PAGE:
It is a real delight and honor to realize that some unparalleled and unique discoveries made today at world-famous institutions, to a certain extent have their roots Yerevan Physics Institute (YerPhI), now Alikhanian National Laboratory (AANL), sparked by Armenian physicists. One of these phenomena is the discovery of gamma-ray bursts and the highest-energy photons measured from these objects.
Back in the 1980s Cosmic Ray Division of YerPhI (AANL) in collaboration with Lebedev Physical Institute, Moscow were preparing the world-largest cosmic ray experiment named ANI on Aragats. Within the framework of the project, it was planned to employ various particle detectors, including the technique of arrays of imaging atmospheric Cherenkov telescopes (IACTs) to register very high energy gamma rays from stellar point sources. However, the collapse of the Soviet Union halted the construction, and the two leading scientists, Felix Aharonyan and Razmik Mirzoyan moved from Yerevan Physics Institute (now AANL) to Germany. With colleagues from Max Planck Institutes in Munich and Heidelberg, Armenian physicists launched the first system of European ACTs on La Palma, Canary Islands (HEGRA). The success and efficiency of the IACT technique along with the Armenian Armenian design triggered further collaborations. As a result, larger telescopes were commissioned on La Palma (MAGIC) and in Namibia (H.E.S.S.). Still, at YerPhI (AANL), particularly at CRD and Aragats Station, the scientific work in this direction was swiftly unfolding. Hence, advanced methods of gamma image selection based on machine learning algorithms were developed by Professor Ashot Chilingarian and for the first time applied to IACT data analysis.
Currently Armenian physicists participate both in MAGIC and H.E.S.S. collaborations. Recently a group of younger Armenian astrophysicists from International Center for Relativistic Astrophysics Network (ICRANet-Armenia) has joined MAGIC. At present, the activities of the international collaboration are directed towards the Cherenkov Telescope Array (CTA) project with about a hundred IACTs to exceed and the capabilities of the existing telescopes. These developments enabled the exciting results in the field of high-energy astrophysics and the recent detection of the first gamma-ray bursts (GRBs) by the MAGIC telescopes, known as GRB 190114C, to reveal for the first time the highest-energy photons measured from these objects. This ground-breaking achievement by MAGIC provides critical new insight to understand the physical processes at work in GRBs, which are still mysterious.
On January 14, 2019, a GRB was discovered independently by two space satellites: the Neil Gehrels Swift Observatory and the Fermi Gamma-ray Space Telescope. The analysis of the resulting data for the first tens of seconds reveals emission of photons in the afterglow reaching teraelectronvolt (TeV) energies, that is, a million million(1012) times more energetic than visible light, and still a million times more energetic than the gamma rays through which GRBs are detected in satellite detectors. During this time, the emission of TeV photons from GRB 190114C was 100 times more intense than the brightest known steady source at TeV energies, the Crab Nebula. In this way, GRB 190114C became the record-setter as the brightest known source of TeV photons. An extensive campaign of multi-wavelength (MWL) follow-up observations of GRB 190114C ensued by over two dozen observatories and instruments, providing a full observational picture of this GRB from the radio band to TeV energies. In particular, optical observations made a measurement of the distance to GRB 190114C. It was found that this GRB is located in a galaxy from which it took 4.5 billion years for the light to reach the Earth.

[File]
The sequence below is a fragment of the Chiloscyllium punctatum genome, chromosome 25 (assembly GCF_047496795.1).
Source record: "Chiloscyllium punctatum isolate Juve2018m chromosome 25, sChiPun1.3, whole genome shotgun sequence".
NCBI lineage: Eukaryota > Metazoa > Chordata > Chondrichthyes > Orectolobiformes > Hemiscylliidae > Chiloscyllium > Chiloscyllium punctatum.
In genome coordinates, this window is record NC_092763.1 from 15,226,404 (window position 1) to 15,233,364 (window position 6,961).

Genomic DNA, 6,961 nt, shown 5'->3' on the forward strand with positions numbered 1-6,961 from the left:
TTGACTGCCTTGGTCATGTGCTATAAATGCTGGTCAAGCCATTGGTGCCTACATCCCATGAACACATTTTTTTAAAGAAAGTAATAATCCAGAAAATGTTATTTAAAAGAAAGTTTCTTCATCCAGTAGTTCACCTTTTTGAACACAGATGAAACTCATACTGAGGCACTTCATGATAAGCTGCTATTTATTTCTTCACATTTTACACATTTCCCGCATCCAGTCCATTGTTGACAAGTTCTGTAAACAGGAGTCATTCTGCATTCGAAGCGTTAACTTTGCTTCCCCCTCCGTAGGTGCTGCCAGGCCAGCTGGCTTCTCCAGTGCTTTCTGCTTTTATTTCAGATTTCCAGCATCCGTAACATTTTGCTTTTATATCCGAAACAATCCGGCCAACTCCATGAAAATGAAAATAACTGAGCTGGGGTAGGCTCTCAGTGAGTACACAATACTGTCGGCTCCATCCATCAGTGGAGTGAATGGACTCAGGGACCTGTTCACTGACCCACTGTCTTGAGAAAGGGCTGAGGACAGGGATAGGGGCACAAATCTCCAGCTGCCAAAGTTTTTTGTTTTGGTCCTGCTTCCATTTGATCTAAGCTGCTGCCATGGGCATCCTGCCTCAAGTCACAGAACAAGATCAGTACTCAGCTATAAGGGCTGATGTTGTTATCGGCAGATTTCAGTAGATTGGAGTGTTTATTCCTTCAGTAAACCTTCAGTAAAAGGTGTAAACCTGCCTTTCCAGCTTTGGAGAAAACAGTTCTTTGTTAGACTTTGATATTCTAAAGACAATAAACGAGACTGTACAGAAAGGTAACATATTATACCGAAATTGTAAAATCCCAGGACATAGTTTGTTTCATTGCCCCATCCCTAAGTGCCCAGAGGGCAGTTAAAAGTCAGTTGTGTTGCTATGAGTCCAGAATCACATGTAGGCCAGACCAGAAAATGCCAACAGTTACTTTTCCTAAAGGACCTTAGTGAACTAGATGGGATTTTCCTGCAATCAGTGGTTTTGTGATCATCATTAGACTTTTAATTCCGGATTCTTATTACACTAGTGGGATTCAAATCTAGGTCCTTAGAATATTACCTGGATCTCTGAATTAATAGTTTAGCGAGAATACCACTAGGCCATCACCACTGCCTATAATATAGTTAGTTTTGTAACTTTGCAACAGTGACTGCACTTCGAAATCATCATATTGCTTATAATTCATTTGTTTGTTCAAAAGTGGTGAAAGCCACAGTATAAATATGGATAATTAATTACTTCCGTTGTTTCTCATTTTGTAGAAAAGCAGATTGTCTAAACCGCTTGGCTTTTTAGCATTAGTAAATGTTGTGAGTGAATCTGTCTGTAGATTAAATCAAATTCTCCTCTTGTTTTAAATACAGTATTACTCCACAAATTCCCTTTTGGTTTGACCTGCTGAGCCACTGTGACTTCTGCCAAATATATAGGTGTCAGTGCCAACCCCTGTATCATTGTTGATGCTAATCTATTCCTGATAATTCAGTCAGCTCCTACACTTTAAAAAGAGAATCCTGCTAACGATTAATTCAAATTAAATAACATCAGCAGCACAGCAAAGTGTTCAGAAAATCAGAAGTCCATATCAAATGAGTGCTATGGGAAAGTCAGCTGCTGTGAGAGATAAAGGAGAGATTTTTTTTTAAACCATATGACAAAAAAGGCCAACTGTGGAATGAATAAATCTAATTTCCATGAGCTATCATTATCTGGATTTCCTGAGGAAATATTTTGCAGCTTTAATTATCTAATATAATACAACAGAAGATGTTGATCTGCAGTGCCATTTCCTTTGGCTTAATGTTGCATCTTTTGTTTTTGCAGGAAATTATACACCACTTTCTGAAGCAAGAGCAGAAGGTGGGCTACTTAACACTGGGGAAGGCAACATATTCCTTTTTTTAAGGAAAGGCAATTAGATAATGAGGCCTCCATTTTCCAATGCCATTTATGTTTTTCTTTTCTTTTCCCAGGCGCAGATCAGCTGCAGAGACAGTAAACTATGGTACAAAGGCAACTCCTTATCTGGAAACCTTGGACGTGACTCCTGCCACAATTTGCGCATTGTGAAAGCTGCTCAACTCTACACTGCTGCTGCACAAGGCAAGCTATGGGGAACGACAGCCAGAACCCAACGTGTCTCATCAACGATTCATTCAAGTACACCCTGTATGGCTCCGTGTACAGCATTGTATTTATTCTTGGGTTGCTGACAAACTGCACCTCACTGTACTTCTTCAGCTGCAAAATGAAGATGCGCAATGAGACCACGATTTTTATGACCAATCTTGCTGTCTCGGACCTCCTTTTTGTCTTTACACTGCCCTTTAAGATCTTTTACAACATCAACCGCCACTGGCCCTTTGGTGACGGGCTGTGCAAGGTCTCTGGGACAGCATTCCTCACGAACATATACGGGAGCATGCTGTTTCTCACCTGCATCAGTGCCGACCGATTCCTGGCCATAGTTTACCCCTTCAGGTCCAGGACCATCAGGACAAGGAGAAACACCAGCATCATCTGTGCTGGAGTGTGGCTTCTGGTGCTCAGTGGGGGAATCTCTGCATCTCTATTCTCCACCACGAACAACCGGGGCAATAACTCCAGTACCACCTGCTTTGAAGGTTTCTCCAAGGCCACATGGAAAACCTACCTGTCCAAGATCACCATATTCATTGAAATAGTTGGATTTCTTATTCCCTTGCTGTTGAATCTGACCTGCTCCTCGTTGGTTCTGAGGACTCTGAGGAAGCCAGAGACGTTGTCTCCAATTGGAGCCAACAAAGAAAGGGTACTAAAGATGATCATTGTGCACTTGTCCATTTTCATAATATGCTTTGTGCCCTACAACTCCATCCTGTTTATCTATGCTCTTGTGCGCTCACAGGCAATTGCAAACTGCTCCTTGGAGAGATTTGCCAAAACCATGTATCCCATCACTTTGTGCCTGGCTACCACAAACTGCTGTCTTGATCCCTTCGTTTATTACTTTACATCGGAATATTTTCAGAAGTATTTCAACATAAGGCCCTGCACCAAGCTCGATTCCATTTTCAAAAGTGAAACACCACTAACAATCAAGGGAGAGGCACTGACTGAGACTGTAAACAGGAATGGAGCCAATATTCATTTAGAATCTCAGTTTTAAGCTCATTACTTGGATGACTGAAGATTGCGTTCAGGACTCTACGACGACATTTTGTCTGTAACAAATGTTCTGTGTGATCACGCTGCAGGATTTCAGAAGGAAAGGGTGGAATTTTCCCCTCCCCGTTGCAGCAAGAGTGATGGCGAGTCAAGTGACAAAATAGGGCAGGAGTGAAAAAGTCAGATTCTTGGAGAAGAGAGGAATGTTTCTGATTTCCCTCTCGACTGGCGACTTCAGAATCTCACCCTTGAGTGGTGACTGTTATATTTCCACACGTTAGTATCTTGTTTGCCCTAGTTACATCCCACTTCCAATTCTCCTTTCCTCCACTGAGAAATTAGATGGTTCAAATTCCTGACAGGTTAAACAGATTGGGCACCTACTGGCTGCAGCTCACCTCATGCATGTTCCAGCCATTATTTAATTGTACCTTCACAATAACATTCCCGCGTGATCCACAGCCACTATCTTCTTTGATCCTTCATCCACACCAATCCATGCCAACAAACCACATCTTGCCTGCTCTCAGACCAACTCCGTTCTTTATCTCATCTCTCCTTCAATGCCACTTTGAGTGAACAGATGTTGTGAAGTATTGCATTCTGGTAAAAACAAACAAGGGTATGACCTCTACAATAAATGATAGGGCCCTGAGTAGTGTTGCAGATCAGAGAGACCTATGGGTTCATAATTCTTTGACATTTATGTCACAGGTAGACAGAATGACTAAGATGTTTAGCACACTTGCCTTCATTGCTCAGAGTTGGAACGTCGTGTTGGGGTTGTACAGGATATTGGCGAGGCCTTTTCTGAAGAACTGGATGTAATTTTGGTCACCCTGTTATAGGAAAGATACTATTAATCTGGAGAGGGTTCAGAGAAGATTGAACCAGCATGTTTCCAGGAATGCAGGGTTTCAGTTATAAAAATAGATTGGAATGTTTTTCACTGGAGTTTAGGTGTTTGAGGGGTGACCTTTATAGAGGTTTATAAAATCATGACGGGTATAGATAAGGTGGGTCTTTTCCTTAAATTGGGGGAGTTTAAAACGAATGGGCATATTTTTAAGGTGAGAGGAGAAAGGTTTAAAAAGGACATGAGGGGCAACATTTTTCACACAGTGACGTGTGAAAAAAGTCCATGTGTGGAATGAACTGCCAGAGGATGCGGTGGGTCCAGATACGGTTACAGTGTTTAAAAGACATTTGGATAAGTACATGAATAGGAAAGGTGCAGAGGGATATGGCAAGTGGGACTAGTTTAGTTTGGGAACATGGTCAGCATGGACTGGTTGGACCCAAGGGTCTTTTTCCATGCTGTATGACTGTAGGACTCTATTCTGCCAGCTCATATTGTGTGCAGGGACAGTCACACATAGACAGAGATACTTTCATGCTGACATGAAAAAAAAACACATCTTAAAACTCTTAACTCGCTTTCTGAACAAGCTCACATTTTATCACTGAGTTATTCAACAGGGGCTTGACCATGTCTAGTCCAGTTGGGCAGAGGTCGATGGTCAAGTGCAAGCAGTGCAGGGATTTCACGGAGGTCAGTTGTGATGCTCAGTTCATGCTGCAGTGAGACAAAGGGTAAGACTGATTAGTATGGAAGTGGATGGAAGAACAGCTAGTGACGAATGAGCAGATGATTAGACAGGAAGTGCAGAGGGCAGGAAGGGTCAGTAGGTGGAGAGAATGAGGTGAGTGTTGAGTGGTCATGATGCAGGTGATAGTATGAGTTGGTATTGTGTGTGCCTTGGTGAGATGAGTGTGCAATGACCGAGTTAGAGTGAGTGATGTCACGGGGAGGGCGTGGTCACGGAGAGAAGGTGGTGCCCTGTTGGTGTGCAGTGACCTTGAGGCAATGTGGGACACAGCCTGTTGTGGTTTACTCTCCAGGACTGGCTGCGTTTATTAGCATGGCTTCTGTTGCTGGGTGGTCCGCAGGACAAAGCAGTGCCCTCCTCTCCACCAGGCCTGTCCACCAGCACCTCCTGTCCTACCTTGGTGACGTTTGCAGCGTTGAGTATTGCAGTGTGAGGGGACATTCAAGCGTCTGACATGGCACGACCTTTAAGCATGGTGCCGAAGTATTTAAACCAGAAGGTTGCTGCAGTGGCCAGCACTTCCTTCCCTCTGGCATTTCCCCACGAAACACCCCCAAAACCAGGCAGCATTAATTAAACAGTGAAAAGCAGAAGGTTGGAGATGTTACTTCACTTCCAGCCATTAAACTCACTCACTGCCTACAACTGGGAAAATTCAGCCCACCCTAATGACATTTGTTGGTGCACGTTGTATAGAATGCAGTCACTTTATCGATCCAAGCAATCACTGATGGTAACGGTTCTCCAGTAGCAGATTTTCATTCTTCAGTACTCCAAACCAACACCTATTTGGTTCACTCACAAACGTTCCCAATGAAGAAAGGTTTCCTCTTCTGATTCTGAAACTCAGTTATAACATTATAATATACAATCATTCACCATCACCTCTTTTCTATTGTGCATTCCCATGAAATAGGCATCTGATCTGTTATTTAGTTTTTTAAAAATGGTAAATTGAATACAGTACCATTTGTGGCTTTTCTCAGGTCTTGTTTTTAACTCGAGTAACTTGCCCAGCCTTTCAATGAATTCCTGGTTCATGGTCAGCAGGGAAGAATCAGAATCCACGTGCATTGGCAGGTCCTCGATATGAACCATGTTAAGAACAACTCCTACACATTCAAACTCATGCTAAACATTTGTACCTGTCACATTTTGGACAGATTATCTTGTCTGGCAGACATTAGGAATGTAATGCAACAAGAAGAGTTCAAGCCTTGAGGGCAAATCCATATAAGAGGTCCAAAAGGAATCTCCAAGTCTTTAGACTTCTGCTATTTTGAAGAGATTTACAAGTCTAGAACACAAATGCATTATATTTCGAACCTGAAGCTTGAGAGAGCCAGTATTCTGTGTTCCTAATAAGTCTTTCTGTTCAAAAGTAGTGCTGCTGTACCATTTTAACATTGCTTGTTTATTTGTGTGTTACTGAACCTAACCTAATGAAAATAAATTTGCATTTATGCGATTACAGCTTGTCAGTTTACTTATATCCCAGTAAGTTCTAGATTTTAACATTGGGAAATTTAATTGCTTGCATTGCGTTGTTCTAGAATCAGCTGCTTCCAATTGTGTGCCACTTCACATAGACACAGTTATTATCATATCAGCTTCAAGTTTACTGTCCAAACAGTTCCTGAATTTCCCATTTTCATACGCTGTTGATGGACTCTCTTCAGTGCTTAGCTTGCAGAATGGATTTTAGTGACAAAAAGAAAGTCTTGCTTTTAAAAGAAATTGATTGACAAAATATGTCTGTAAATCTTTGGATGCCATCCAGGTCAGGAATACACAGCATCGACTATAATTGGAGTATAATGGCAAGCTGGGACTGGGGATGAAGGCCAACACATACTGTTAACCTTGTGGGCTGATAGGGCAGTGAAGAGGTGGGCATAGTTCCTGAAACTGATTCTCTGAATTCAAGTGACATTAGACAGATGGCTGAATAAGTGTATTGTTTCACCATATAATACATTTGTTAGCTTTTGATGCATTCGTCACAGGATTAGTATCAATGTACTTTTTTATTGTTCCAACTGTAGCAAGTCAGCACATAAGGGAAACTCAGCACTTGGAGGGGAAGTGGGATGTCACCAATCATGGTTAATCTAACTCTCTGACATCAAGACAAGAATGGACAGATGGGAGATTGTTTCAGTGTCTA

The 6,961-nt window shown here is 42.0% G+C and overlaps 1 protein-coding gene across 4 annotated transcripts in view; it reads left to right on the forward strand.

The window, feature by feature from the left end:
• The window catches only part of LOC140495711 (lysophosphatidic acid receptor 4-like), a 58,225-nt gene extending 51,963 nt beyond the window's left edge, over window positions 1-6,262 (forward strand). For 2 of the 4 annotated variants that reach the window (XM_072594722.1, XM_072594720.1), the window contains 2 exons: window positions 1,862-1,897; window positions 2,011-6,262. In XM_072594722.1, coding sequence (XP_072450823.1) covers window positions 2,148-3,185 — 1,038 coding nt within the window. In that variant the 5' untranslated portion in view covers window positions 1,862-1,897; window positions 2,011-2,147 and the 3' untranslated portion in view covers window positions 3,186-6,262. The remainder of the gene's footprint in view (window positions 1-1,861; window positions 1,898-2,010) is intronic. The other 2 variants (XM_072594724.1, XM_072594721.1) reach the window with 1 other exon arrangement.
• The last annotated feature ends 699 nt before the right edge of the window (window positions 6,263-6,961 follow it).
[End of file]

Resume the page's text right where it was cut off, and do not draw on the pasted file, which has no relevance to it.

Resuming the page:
"After more than 50 years since GRBs were first discovered, many of their fundamental aspects still remain mysterious", says RazmikMirzoyan, the Spokesperson of the MAGIC Collaboration. "The discovery of gamma-ray emission from GRB 190114C in the new, TeV window of the electromagnetic spectrum shows that the GRB explosions are even more powerful than thought before. The wealth of new data on GRB 190114C acquired by MAGIC offers important clues to unravel some of the mysteries concerning the physical processes at work in GRBs". Two papers in the Nature issue of November 21 describe the detection of the gamma rays up to TeV energies with MAGIC and the indication that inverse Compton scattering is the responsible process at work. A third paper in the same issue describes the detection of another gamma ray burst with energies above 100 GeV (but below 1 TeV) from GRB 180720B, using the High Energy Stereoscopic System (H.E.S.S.) array of telescopes in Namibia. Although these photons were lower in energy and fewer in number than those observed from GRB 190114C, they were detected from deep in the afterglow phase (10 hours after the GRB was triggered).
All these fascinating results were realized based on important contributions of Armenian physicists. Three papers in the same issue of Nature confirm the exceptional nature of the results obtained, of which the gamma-ray community, including Armenia, could be proud of.
Papers in Nature
Nature volume 575: 455-458 (2019). https://www.nature.com/articles/s41586-019-1750-x